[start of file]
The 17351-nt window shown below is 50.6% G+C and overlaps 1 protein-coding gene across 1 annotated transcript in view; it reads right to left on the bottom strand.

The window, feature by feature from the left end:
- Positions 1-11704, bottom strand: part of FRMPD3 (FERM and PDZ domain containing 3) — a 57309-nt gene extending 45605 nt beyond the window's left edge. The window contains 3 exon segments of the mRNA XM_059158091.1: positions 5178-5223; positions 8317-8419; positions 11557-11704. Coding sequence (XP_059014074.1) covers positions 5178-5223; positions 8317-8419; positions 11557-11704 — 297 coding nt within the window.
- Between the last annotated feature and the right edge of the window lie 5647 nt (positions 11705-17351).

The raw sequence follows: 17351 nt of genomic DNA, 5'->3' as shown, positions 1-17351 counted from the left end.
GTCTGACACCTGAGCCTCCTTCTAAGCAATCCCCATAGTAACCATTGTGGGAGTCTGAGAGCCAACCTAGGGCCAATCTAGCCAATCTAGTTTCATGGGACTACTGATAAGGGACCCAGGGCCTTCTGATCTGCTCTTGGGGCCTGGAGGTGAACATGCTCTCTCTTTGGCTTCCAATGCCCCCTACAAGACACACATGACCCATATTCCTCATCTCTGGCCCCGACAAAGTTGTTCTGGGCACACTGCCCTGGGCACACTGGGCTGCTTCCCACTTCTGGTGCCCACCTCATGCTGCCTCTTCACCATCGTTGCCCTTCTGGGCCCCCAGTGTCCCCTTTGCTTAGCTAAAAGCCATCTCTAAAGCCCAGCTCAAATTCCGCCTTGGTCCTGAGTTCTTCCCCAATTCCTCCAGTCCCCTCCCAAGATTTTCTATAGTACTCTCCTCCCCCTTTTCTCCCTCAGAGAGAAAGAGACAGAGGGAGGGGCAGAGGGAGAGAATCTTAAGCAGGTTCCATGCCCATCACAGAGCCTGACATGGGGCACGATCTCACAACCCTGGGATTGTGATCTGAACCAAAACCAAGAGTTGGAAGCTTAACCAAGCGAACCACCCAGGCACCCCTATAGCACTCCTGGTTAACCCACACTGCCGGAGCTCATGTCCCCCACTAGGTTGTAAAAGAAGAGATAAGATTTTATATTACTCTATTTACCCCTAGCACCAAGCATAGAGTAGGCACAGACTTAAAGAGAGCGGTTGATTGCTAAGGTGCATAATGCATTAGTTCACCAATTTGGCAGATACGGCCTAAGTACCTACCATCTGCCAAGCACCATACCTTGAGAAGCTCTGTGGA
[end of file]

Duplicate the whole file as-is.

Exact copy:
The 17351-nt window shown below is 50.6% G+C and overlaps 1 protein-coding gene across 1 annotated transcript in view; it reads right to left on the bottom strand.

The window, feature by feature from the left end:
- Positions 1-11704, bottom strand: part of FRMPD3 (FERM and PDZ domain containing 3) — a 57309-nt gene extending 45605 nt beyond the window's left edge. The window contains 3 exon segments of the mRNA XM_059158091.1: positions 5178-5223; positions 8317-8419; positions 11557-11704. Coding sequence (XP_059014074.1) covers positions 5178-5223; positions 8317-8419; positions 11557-11704 — 297 coding nt within the window.
- Between the last annotated feature and the right edge of the window lie 5647 nt (positions 11705-17351).

The raw sequence follows: 17351 nt of genomic DNA, 5'->3' as shown, positions 1-17351 counted from the left end.
GTCTGACACCTGAGCCTCCTTCTAAGCAATCCCCATAGTAACCATTGTGGGAGTCTGAGAGCCAACCTAGGGCCAATCTAGCCAATCTAGTTTCATGGGACTACTGATAAGGGACCCAGGGCCTTCTGATCTGCTCTTGGGGCCTGGAGGTGAACATGCTCTCTCTTTGGCTTCCAATGCCCCCTACAAGACACACATGACCCATATTCCTCATCTCTGGCCCCGACAAAGTTGTTCTGGGCACACTGCCCTGGGCACACTGGGCTGCTTCCCACTTCTGGTGCCCACCTCATGCTGCCTCTTCACCATCGTTGCCCTTCTGGGCCCCCAGTGTCCCCTTTGCTTAGCTAAAAGCCATCTCTAAAGCCCAGCTCAAATTCCGCCTTGGTCCTGAGTTCTTCCCCAATTCCTCCAGTCCCCTCCCAAGATTTTCTATAGTACTCTCCTCCCCCTTTTCTCCCTCAGAGAGAAAGAGACAGAGGGAGGGGCAGAGGGAGAGAATCTTAAGCAGGTTCCATGCCCATCACAGAGCCTGACATGGGGCACGATCTCACAACCCTGGGATTGTGATCTGAACCAAAACCAAGAGTTGGAAGCTTAACCAAGCGAACCACCCAGGCACCCCTATAGCACTCCTGGTTAACCCACACTGCCGGAGCTCATGTCCCCCACTAGGTTGTAAAAGAAGAGATAAGATTTTATATTACTCTATTTACCCCTAGCACCAAGCATAGAGTAGGCACAGACTTAAAGAGAGCGGTTGATTGCTAAGGTGCATAATGCATTAGTTCACCAATTTGGCAGATACGGCCTAAGTACCTACCATCTGCCAAGCACCATACCTTGAGAAGCTCTGTGGA